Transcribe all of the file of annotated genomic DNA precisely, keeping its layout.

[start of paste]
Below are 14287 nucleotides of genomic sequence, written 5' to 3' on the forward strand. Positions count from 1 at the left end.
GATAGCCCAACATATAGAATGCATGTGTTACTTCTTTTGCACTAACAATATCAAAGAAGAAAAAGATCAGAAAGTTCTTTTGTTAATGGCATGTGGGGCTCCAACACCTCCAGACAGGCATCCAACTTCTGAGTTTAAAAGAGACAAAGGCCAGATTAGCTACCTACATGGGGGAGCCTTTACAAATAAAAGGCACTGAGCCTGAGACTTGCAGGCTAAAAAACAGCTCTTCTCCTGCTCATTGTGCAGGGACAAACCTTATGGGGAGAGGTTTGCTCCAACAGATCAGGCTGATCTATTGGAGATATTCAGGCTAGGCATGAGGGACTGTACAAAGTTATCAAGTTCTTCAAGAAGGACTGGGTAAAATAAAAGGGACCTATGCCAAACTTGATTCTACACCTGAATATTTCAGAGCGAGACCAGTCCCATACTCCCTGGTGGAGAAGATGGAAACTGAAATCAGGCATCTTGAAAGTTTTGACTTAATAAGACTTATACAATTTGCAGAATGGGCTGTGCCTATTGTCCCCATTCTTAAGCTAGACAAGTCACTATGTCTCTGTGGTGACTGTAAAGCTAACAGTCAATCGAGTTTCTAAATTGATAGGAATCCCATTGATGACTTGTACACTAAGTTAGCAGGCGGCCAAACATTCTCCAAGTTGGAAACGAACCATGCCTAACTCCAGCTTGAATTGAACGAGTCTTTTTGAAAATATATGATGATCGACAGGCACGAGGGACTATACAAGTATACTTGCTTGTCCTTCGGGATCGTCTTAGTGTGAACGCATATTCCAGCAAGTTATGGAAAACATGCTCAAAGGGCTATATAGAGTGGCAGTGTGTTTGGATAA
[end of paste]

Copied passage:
Below are 14287 nucleotides of genomic sequence, written 5' to 3' on the forward strand. Positions count from 1 at the left end.
GATAGCCCAACATATAGAATGCATGTGTTACTTCTTTTGCACTAACAATATCAAAGAAGAAAAAGATCAGAAAGTTCTTTTGTTAATGGCATGTGGGGCTCCAACACCTCCAGACAGGCATCCAACTTCTGAGTTTAAAAGAGACAAAGGCCAGATTAGCTACCTACATGGGGGAGCCTTTACAAATAAAAGGCACTGAGCCTGAGACTTGCAGGCTAAAAAACAGCTCTTCTCCTGCTCATTGTGCAGGGACAAACCTTATGGGGAGAGGTTTGCTCCAACAGATCAGGCTGATCTATTGGAGATATTCAGGCTAGGCATGAGGGACTGTACAAAGTTATCAAGTTCTTCAAGAAGGACTGGGTAAAATAAAAGGGACCTATGCCAAACTTGATTCTACACCTGAATATTTCAGAGCGAGACCAGTCCCATACTCCCTGGTGGAGAAGATGGAAACTGAAATCAGGCATCTTGAAAGTTTTGACTTAATAAGACTTATACAATTTGCAGAATGGGCTGTGCCTATTGTCCCCATTCTTAAGCTAGACAAGTCACTATGTCTCTGTGGTGACTGTAAAGCTAACAGTCAATCGAGTTTCTAAATTGATAGGAATCCCATTGATGACTTGTACACTAAGTTAGCAGGCGGCCAAACATTCTCCAAGTTGGAAACGAACCATGCCTAACTCCAGCTTGAATTGAACGAGTCTTTTTGAAAATATATGATGATCGACAGGCACGAGGGACTATACAAGTATACTTGCTTGTCCTTCGGGATCGTCTTAGTGTGAACGCATATTCCAGCAAGTTATGGAAAACATGCTCAAAGGGCTATATAGAGTGGCAGTGTGTTTGGATAA